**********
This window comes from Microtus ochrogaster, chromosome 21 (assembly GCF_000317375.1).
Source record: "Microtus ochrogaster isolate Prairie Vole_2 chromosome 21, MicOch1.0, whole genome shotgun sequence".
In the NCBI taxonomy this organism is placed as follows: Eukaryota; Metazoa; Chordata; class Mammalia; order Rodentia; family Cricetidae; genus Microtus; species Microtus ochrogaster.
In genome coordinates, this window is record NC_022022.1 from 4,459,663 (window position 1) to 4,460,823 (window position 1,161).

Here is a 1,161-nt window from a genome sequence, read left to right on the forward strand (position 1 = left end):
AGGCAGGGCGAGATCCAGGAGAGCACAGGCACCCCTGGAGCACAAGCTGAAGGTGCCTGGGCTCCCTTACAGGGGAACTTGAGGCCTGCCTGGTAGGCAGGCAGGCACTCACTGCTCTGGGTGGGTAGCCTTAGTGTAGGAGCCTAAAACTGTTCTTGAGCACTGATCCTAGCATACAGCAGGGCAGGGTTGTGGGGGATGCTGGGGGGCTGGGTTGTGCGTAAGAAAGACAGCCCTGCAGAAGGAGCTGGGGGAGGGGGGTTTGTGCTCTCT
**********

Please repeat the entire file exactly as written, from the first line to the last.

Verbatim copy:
This window comes from Microtus ochrogaster, chromosome 21 (assembly GCF_000317375.1).
Source record: "Microtus ochrogaster isolate Prairie Vole_2 chromosome 21, MicOch1.0, whole genome shotgun sequence".
In the NCBI taxonomy this organism is placed as follows: Eukaryota; Metazoa; Chordata; class Mammalia; order Rodentia; family Cricetidae; genus Microtus; species Microtus ochrogaster.
In genome coordinates, this window is record NC_022022.1 from 4,459,663 (window position 1) to 4,460,823 (window position 1,161).

Here is a 1,161-nt window from a genome sequence, read left to right on the forward strand (position 1 = left end):
AGGCAGGGCGAGATCCAGGAGAGCACAGGCACCCCTGGAGCACAAGCTGAAGGTGCCTGGGCTCCCTTACAGGGGAACTTGAGGCCTGCCTGGTAGGCAGGCAGGCACTCACTGCTCTGGGTGGGTAGCCTTAGTGTAGGAGCCTAAAACTGTTCTTGAGCACTGATCCTAGCATACAGCAGGGCAGGGTTGTGGGGGATGCTGGGGGGCTGGGTTGTGCGTAAGAAAGACAGCCCTGCAGAAGGAGCTGGGGGAGGGGGGTTTGTGCTCTCT